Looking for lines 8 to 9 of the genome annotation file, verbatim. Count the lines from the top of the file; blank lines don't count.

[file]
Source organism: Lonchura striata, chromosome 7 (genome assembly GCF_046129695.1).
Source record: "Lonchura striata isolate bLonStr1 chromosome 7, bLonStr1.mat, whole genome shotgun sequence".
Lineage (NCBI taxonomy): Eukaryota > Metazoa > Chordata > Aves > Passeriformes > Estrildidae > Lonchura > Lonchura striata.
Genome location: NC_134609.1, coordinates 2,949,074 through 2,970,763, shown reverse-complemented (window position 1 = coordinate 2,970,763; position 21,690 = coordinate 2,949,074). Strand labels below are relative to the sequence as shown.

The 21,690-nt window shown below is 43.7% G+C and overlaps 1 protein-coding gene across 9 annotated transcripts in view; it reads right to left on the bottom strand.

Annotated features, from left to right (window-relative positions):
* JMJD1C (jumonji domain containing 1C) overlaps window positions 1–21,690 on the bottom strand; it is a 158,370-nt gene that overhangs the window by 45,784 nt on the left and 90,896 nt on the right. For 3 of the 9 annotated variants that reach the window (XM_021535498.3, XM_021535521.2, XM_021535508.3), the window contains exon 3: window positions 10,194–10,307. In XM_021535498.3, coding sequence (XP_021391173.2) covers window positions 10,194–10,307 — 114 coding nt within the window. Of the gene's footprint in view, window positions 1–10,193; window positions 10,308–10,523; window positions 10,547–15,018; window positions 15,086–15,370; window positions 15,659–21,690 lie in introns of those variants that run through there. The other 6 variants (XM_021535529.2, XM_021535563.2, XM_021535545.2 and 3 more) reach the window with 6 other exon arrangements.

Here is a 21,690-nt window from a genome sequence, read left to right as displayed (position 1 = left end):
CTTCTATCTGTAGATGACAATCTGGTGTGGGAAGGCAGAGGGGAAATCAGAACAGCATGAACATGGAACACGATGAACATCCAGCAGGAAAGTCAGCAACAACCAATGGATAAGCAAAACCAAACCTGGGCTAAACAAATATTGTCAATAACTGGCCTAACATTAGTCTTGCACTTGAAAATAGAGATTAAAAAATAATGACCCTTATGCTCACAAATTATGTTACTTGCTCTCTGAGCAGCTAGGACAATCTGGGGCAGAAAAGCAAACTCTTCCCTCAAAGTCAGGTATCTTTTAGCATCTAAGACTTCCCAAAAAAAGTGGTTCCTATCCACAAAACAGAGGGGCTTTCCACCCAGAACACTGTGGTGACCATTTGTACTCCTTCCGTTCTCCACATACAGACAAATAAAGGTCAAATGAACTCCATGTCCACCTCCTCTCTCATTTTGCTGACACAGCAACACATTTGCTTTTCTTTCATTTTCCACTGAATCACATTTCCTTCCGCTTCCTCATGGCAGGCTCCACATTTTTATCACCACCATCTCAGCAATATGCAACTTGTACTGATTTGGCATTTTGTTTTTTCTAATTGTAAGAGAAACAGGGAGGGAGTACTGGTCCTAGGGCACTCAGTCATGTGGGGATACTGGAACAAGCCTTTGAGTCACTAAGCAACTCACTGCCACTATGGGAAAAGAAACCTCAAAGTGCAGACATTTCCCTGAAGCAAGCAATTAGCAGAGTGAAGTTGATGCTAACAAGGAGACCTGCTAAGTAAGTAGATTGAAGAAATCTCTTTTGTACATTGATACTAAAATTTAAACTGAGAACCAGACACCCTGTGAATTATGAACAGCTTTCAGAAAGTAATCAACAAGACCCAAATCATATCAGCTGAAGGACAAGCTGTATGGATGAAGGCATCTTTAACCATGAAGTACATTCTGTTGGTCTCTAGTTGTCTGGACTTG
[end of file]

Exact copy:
Here is a 21,690-nt window from a genome sequence, read left to right as displayed (position 1 = left end):
CTTCTATCTGTAGATGACAATCTGGTGTGGGAAGGCAGAGGGGAAATCAGAACAGCATGAACATGGAACACGATGAACATCCAGCAGGAAAGTCAGCAACAACCAATGGATAAGCAAAACCAAACCTGGGCTAAACAAATATTGTCAATAACTGGCCTAACATTAGTCTTGCACTTGAAAATAGAGATTAAAAAATAATGACCCTTATGCTCACAAATTATGTTACTTGCTCTCTGAGCAGCTAGGACAATCTGGGGCAGAAAAGCAAACTCTTCCCTCAAAGTCAGGTATCTTTTAGCATCTAAGACTTCCCAAAAAAAGTGGTTCCTATCCACAAAACAGAGGGGCTTTCCACCCAGAACACTGTGGTGACCATTTGTACTCCTTCCGTTCTCCACATACAGACAAATAAAGGTCAAATGAACTCCATGTCCACCTCCTCTCTCATTTTGCTGACACAGCAACACATTTGCTTTTCTTTCATTTTCCACTGAATCACATTTCCTTCCGCTTCCTCATGGCAGGCTCCACATTTTTATCACCACCATCTCAGCAATATGCAACTTGTACTGATTTGGCATTTTGTTTTTTCTAATTGTAAGAGAAACAGGGAGGGAGTACTGGTCCTAGGGCACTCAGTCATGTGGGGATACTGGAACAAGCCTTTGAGTCACTAAGCAACTCACTGCCACTATGGGAAAAGAAACCTCAAAGTGCAGACATTTCCCTGAAGCAAGCAATTAGCAGAGTGAAGTTGATGCTAACAAGGAGACCTGCTAAGTAAGTAGATTGAAGAAATCTCTTTTGTACATTGATACTAAAATTTAAACTGAGAACCAGACACCCTGTGAATTATGAACAGCTTTCAGAAAGTAATCAACAAGACCCAAATCATATCAGCTGAAGGACAAGCTGTATGGATGAAGGCATCTTTAACCATGAAGTACATTCTGTTGGTCTCTAGTTGTCTGGACTTG